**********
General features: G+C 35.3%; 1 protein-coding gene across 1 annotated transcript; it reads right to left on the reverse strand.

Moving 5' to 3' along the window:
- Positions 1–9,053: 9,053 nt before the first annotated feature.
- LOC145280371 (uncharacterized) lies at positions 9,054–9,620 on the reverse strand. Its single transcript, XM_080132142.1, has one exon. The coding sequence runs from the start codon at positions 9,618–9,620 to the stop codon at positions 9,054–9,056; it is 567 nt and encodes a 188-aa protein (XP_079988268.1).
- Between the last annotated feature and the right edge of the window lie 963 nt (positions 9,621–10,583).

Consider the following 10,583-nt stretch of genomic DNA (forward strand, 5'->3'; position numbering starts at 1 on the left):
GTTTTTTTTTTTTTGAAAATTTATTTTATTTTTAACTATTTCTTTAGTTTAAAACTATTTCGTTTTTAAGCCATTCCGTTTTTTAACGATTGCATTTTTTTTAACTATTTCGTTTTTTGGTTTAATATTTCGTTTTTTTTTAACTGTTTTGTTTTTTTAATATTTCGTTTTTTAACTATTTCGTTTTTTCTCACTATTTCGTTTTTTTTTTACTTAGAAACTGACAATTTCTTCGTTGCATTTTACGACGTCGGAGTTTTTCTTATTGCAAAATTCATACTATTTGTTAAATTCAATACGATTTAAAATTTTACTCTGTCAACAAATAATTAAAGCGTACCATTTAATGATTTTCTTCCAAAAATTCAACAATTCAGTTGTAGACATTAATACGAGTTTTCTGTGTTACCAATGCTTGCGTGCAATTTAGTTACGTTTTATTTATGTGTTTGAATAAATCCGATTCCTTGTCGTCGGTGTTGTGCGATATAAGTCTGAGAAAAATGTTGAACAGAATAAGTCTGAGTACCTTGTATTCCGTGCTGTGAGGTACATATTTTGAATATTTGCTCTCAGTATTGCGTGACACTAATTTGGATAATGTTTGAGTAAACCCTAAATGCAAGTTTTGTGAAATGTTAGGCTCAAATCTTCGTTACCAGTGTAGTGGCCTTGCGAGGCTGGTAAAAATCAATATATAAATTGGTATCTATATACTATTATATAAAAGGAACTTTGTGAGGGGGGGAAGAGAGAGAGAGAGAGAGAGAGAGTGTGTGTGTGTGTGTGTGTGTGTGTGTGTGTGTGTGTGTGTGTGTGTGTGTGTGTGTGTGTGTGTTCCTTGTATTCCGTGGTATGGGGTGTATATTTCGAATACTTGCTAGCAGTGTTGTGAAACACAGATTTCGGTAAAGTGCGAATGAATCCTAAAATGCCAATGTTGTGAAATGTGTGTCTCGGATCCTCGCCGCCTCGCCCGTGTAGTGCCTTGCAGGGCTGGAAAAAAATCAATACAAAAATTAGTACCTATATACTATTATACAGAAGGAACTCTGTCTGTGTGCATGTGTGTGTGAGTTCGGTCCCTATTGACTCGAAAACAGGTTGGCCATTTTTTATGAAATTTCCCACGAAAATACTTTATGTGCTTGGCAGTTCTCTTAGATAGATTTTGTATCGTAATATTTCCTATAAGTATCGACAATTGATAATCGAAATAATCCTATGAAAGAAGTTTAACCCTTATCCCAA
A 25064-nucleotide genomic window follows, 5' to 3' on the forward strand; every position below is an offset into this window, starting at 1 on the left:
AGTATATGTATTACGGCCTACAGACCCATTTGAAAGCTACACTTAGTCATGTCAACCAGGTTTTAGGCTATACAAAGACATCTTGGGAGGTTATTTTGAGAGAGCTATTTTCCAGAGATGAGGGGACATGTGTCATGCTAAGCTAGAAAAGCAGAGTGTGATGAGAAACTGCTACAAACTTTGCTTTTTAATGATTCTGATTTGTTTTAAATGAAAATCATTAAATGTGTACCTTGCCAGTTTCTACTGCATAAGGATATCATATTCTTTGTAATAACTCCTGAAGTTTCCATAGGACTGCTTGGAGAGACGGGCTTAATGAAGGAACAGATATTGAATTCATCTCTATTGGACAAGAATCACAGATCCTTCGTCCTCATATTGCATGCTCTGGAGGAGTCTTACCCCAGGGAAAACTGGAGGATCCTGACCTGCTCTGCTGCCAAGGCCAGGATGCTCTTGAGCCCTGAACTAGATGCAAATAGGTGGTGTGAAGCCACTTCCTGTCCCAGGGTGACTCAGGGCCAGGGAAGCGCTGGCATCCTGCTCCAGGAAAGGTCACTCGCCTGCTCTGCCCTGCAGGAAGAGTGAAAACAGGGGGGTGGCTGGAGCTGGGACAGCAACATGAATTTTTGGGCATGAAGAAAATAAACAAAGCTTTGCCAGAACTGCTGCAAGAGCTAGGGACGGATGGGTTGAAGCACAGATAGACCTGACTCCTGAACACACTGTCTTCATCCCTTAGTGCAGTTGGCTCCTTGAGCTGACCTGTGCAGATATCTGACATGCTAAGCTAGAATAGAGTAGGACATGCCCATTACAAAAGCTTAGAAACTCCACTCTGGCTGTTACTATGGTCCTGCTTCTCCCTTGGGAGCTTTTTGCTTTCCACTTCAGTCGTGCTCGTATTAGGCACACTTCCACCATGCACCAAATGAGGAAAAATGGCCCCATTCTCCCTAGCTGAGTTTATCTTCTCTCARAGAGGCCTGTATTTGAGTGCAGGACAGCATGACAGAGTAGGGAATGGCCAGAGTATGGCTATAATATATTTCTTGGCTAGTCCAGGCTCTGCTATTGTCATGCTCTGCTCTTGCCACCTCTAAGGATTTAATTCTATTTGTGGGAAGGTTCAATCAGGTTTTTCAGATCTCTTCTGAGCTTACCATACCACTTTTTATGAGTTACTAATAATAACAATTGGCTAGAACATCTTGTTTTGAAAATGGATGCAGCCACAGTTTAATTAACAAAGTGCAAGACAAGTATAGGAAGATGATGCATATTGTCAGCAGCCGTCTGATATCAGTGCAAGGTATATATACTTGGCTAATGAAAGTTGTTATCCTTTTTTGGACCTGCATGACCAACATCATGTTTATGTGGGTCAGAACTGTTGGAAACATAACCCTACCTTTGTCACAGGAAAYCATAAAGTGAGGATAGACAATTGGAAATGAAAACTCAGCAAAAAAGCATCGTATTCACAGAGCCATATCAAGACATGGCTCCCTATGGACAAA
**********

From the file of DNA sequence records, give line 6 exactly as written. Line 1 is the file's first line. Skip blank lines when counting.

Consider the following 10,583-nt stretch of genomic DNA (forward strand, 5'->3'; position numbering starts at 1 on the left):